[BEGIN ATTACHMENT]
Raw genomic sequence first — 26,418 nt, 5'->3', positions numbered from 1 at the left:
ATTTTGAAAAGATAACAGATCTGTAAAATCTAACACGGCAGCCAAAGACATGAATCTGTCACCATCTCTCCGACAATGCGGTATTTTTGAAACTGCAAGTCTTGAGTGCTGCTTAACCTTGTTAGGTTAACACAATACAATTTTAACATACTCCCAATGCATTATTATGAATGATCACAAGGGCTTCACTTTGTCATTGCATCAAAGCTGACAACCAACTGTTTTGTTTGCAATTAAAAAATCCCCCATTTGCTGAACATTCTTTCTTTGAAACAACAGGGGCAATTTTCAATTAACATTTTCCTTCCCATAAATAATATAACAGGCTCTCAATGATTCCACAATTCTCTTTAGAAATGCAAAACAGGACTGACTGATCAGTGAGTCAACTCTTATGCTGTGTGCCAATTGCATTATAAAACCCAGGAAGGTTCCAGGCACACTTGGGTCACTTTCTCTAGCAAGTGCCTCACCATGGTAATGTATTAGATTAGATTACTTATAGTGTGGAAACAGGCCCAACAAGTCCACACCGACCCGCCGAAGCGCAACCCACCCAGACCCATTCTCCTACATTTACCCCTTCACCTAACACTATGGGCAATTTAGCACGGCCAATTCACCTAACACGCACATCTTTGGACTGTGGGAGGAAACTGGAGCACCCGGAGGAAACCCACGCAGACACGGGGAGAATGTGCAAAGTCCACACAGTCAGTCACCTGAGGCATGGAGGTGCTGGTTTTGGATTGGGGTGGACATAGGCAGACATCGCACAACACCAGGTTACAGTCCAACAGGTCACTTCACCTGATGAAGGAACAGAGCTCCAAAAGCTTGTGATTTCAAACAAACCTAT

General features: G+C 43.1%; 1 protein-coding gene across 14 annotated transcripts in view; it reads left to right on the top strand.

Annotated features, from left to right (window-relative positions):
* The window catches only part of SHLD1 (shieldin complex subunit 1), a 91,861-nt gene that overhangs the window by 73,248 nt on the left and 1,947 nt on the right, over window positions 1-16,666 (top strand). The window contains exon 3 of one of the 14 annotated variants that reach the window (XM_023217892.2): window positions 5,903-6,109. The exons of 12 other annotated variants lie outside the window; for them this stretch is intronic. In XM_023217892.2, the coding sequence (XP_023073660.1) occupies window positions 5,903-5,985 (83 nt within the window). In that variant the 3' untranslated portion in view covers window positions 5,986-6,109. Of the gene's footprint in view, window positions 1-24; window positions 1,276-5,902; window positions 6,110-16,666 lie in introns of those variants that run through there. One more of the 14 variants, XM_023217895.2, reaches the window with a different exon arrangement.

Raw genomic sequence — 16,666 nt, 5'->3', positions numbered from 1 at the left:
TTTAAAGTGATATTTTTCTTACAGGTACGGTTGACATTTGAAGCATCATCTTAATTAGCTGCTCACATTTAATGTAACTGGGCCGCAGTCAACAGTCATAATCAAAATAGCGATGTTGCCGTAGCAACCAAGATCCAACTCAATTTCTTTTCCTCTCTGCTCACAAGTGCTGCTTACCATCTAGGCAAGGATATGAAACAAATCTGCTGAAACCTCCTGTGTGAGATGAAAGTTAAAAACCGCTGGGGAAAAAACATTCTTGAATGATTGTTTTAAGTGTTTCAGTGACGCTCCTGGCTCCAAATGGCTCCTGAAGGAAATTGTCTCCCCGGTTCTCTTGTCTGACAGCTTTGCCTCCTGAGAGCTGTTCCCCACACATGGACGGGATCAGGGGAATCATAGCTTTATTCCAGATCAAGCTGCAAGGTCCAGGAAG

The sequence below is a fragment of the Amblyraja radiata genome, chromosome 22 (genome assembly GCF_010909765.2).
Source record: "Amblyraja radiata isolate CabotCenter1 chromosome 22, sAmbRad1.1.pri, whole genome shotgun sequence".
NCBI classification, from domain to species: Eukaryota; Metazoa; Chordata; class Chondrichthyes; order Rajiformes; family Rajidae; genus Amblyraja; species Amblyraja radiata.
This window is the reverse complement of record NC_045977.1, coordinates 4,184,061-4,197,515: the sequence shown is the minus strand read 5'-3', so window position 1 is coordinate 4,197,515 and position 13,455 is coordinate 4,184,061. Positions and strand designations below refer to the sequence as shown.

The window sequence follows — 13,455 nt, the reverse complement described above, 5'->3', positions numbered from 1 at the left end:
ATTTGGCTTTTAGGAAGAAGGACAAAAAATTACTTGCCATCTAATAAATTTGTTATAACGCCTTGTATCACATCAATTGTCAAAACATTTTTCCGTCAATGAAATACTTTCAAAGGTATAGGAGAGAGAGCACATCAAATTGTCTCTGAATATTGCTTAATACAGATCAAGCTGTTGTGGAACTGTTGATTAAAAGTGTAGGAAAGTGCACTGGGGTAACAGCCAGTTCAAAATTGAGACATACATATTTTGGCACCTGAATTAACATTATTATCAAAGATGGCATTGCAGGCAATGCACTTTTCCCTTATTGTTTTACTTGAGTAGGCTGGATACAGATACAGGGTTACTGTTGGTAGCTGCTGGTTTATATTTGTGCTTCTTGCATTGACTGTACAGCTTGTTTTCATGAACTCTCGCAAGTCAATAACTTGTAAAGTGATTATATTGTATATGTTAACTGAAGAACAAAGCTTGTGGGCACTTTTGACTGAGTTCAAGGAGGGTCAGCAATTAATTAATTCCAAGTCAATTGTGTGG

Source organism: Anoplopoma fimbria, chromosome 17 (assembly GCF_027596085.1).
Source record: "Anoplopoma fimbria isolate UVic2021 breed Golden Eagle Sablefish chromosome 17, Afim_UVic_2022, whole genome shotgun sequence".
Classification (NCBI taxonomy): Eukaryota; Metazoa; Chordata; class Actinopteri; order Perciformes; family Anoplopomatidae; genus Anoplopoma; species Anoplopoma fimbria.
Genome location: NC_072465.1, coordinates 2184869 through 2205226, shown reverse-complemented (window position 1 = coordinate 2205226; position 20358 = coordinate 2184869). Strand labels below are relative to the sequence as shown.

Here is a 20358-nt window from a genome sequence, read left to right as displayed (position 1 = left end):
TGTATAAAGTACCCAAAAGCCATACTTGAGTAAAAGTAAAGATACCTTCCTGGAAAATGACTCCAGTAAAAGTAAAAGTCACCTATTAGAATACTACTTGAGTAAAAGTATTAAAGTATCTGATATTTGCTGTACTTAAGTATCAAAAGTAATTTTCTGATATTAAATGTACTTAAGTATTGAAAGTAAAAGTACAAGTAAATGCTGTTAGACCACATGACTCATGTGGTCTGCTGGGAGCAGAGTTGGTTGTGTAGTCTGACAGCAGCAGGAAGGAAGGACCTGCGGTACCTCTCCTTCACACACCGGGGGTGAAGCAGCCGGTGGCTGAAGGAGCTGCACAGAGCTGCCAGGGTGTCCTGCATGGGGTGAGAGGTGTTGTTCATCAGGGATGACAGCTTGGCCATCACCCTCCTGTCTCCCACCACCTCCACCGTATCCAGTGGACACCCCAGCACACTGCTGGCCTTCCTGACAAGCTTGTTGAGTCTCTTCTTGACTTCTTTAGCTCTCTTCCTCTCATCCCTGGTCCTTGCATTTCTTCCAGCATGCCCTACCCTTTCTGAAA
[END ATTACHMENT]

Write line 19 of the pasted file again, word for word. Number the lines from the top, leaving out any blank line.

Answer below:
TGTATAAAGTACCCAAAAGCCATACTTGAGTAAAAGTAAAGATACCTTCCTGGAAAATGACTCCAGTAAAAGTAAAAGTCACCTATTAGAATACTACTTGAGTAAAAGTATTAAAGTATCTGATATTTGCTGTACTTAAGTATCAAAAGTAATTTTCTGATATTAAATGTACTTAAGTATTGAAAGTAAAAGTACAAGTAAATGCTGTTAGACCACATGACTCATGTGGTCTGCTGGGAGCAGAGTTGGTTGTGTAGTCTGACAGCAGCAGGAAGGAAGGACCTGCGGTACCTCTCCTTCACACACCGGGGGTGAAGCAGCCGGTGGCTGAAGGAGCTGCACAGAGCTGCCAGGGTGTCCTGCATGGGGTGAGAGGTGTTGTTCATCAGGGATGACAGCTTGGCCATCACCCTCCTGTCTCCCACCACCTCCACCGTATCCAGTGGACACCCCAGCACACTGCTGGCCTTCCTGACAAGCTTGTTGAGTCTCTTCTTGACTTCTTTAGCTCTCTTCCTCTCATCCCTGGTCCTTGCATTTCTTCCAGCATGCCCTACCCTTTCTGAAA